This technology can tell if a person drinks, when and even how much.

The court order will govern the testing. The court order is forwarded to Soberlink to set up a schedule of tests with the alleged problem drinker.

Constant testing multiple times per day is not required. The point of the Soberlink technology is to see if the person has had anything to drink. It will detect blood alcohol levels from the night before. Soberlink can detect if the person had a drink an hour ago or even the previous night. The point of the technology is to find out if the alleged problem drinker is drunk, not whether they had a solitary drink at lunch.

A test in the evening is usually sufficient.

After a few months of clean tests, the alleged problem drinker will have essentially proved themselves reliably sober and the testing can stop.

If the parent accusing the other parent of being a problem drinker has no concrete basis to demand Soberlink tests, the accusing parent will likely be made to pay for the tests.

If, however, the alleged problem drinker has a long history of problem drinking, the alleged problem drinker may be ordered to pay for some or all of the costs associated with Soberlink.

Soberlink may be requested by asking an Illinois divorce or parentage court “constraints or conditions that the court deems necessary to provide for the child’s safety and welfare.” 750 ILCS 5/603.10(a)(9).

What About Other Drugs?

The courts usually have a zero-tolerance policy when it comes to other drugs. The court will issue an order requiring mandatory testing and the testing time will not be known in advance. The tester will call the parent with the alleged drug problem at a random time on a random day and demand that they take a urine and hair follicle test within a two-hour period. This prevents people from taking a special drink to mask their drug use.

Even if an alleged drug user could mask their urine test, the hair follicle test would still reveal the drug use.

Do not even think about showing up to your drug test or to court with a shaved head (this has happened to me).  The drug test proctor and the judge will know what you’re doing. If you need help, ask for help.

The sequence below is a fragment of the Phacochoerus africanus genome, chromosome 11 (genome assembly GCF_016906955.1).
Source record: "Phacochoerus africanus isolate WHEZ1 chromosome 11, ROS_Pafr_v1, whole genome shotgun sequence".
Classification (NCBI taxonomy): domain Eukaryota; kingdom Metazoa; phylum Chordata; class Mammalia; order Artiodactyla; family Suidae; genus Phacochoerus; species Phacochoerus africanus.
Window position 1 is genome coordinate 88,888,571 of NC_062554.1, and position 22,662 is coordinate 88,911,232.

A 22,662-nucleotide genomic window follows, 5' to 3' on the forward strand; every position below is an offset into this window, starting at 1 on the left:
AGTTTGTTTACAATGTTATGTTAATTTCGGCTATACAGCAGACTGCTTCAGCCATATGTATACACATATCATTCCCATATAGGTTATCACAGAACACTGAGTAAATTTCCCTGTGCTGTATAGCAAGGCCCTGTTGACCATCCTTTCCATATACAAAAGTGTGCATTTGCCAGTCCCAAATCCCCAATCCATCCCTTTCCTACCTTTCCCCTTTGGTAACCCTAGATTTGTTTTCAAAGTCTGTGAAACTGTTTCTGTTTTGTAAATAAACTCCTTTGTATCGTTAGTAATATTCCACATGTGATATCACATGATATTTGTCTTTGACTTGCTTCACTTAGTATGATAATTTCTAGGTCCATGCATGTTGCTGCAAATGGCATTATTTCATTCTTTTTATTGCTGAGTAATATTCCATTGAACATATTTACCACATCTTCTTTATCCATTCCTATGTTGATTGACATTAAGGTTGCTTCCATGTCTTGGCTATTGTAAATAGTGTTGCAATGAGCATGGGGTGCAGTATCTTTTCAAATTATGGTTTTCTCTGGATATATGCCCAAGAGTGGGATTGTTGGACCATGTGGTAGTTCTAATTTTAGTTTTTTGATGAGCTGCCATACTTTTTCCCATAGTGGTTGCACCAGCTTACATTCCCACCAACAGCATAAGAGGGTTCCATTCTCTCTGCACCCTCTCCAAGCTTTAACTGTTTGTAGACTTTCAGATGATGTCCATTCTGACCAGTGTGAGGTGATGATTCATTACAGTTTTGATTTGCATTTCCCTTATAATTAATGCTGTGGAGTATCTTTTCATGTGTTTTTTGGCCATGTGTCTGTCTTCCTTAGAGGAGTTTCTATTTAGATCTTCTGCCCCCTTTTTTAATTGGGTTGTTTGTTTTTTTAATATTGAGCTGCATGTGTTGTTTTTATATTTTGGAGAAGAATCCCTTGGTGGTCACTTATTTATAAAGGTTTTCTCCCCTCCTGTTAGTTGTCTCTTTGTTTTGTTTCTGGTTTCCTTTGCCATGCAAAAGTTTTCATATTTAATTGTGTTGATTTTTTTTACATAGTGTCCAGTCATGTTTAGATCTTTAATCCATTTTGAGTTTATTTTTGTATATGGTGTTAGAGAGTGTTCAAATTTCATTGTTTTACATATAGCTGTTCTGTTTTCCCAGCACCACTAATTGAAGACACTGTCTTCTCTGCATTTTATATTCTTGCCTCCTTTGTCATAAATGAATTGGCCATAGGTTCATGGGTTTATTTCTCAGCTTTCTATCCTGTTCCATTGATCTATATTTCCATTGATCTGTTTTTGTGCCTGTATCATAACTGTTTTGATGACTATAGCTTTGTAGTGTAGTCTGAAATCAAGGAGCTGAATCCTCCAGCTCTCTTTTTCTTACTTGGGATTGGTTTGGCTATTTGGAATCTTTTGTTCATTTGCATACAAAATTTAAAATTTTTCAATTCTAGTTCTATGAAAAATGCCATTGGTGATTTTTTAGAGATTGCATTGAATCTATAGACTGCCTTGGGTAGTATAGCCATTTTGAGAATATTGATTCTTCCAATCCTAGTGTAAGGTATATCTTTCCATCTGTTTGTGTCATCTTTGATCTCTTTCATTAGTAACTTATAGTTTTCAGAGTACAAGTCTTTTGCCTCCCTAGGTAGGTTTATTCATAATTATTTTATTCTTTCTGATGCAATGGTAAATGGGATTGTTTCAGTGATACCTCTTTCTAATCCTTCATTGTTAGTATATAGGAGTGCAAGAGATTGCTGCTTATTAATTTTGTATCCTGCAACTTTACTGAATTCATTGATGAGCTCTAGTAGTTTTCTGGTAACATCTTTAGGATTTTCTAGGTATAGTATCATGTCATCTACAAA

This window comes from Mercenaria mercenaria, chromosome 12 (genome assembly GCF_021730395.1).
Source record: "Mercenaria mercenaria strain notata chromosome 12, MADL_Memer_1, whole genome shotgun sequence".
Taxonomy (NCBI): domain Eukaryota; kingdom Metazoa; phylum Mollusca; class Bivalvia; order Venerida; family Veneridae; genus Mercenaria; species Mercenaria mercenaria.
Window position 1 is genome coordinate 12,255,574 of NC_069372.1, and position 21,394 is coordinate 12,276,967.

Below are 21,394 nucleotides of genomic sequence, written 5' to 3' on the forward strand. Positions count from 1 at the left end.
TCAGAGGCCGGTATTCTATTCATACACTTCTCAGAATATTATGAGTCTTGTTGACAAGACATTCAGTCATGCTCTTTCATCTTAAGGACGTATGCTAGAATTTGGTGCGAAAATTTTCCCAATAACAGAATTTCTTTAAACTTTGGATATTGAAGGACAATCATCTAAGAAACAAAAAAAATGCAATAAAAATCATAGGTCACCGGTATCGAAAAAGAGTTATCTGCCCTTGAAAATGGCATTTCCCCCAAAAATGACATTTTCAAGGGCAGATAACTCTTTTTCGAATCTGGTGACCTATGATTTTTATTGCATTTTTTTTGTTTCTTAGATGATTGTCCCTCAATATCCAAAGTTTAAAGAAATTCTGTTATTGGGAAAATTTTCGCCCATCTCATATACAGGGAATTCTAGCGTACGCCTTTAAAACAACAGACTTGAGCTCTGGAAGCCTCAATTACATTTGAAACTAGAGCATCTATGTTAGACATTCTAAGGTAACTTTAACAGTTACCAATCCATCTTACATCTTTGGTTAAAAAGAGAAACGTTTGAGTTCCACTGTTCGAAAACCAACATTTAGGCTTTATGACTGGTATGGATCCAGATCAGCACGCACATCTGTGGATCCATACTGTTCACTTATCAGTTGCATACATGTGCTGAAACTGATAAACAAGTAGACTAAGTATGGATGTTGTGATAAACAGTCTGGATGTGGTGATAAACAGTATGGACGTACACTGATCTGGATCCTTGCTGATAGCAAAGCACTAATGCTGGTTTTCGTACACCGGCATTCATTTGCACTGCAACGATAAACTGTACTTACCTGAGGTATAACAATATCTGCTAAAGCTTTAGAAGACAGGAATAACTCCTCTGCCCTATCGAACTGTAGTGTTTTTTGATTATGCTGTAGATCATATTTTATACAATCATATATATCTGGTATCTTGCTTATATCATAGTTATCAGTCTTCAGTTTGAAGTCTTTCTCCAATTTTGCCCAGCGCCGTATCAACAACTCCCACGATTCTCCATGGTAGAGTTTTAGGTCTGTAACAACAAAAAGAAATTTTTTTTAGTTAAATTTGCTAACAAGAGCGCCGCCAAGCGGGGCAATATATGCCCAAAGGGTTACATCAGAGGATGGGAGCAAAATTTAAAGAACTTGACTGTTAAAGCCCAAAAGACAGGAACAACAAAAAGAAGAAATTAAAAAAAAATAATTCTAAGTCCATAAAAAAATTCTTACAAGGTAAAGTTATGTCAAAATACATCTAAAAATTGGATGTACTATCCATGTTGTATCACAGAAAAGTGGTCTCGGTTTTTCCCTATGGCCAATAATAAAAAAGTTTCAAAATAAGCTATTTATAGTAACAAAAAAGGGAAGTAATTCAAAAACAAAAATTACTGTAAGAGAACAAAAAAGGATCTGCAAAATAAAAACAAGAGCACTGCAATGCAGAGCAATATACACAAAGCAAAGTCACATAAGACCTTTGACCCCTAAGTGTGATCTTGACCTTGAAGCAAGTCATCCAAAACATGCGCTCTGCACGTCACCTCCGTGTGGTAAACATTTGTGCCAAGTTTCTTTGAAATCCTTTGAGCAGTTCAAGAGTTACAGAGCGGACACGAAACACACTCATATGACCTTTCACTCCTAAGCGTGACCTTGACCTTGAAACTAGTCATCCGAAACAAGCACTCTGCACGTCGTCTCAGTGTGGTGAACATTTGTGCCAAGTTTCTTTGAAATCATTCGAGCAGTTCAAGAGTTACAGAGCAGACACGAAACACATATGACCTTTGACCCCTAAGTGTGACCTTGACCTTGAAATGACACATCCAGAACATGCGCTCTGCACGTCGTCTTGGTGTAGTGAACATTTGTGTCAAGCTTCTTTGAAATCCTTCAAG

What About Marijuana?

As society’s attitudes change regarding marijuana, so will judge’s attitudes toward allowing visitation to an occasional or regular marijuana user, especially, when a doctor prescribes the marijuana.

I am sure a technology will be developed shortly that will be able to confirm whether someone is high or not. Until then, I would recommend curtailing your use of marijuana if you want to enjoy time with your children.

Addiction and Parenting Time 

It’s important to note that while Soberlink and other drug testing technology can help assure a child’s safety, the addiction issue will always remain with the addicted parent. Addiction issues are so transcendent that children often attend meetings of their own, just like Alcoholics Anonymous meetings so that they, as children of people with an addiction, can come to terms with their parents’ addictions.  The child of a person with a substance abuse disorder should continually be enrolled in some kind of therapy to acknowledge their parents’ addiction and avoid becoming an addict themselves.

If you’re dealing with an alcoholic co-parent or have questions about what to do in your divorce from an alcoholic or drug addict, schedule a free consultation with my Chicago, Illinois law office.

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Russell Knight

Russell D. Knight has been practicing family law as a Chicago divorce lawyer since 2006. Russell D. Knight amicably resolves tough cases while remaining a strong advocate for his client’s interests.